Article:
What Is a Hipster Beard?

J.E. Holloway

The hipster beard is a facial hairstyle that achieved popularity among the hipster subculture in late 2005 and early 2006. These beards can take a number of different forms, but, like most hipster fashion, they blur the line between an ironic celebration of unattractiveness and an attempt to impress by looking good. Within a few years of their introduction, hipster beards were already the target of a massive backlash, regarded by many as symptomatic of pretension. Despite this, this style of beard appears to have had some impact on the acceptability of facial hair among American males. Prior to this period, full beards had typically been worn only by older males, but the hipster style made them more acceptable to young men.

Growing a hipster beard requires a level of maintenance.
Growing a hipster beard requires a level of maintenance.

Hipster beards are diverse, but in general they are full and slightly scruffy, with a 'natural' appearance. A neatly-trimmed goatee, the most common form of mainstream facial hair for young men prior to the advent of the hipster beard, does not qualify. Style writers have described it as evoking a feel of scruffiness in order to project an anti-corporate image. Shaggy beards are incompatible with the image of corporate employment, evoking musicians, artists and other counterculture figures.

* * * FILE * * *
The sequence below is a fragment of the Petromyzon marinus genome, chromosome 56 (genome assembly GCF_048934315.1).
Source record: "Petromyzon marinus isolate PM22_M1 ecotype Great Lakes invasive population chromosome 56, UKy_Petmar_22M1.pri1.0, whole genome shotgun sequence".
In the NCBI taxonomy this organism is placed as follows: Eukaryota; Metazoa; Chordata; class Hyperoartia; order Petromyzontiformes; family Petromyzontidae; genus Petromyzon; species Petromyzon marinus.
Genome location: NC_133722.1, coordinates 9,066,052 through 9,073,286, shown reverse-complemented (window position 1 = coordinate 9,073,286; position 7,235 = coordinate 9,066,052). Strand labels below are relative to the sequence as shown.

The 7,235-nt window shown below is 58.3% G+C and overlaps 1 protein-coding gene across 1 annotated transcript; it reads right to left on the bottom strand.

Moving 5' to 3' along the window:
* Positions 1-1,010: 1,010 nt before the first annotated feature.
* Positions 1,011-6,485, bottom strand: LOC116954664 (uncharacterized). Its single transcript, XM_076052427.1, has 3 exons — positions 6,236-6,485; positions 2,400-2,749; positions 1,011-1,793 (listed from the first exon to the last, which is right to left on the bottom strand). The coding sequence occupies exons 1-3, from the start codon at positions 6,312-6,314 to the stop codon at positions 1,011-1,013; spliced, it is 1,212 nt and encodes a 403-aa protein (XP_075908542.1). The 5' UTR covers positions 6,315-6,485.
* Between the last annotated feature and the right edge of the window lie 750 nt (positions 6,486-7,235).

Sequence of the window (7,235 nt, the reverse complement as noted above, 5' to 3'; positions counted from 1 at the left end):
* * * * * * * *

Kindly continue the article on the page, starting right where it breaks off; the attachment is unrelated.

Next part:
A hipster beard or mustache may be worn with the intention of being comical or ironic.
A hipster beard or mustache may be worn with the intention of being comical or ironic.

Despite the generally rough appearance, growing a hipster beard requires a level of maintenance. Most beard wearers prefer to avoid growing a "neck beard," and therefore have to shave the upper part of the neck. Many wearers also trim the mustache around the mouth, stopping it from getting in the way of the lips. Some hipsters also cultivate traditional "handlebar" moustaches, which can require extensive grooming and styling.

Within a few years of the rise of the hipster beard, it had become one of the defining characteristics of the hipster. Kari Ferrell, who became known as the "Hipster Grifter" for obtaining a job at hipster mouthpiece Vice magazine under false pretenses, had a tattoo reading "I Love Beards." By the late 2000s, the beard had spread beyond the hipster subculture, with non-hipsters beginning to wear full, if usually neatly trimmed, beards.

The adoption of beards among non-hipsters was accompanied by a backlash against the hipster beard in some segments of the media and popular culture. By 2009, fashion writers were increasingly critical of the hipster beard, while many hipsters had come to regard the wearing of full beards by distinctly un-hip celebrities such as Sting as evidence that the trend had run its course. These reservations did not prevent full beards from being increasingly common as a fashion choice for young men.

A "hipster beard" is defined more by the person wearing the beard than the beard itself.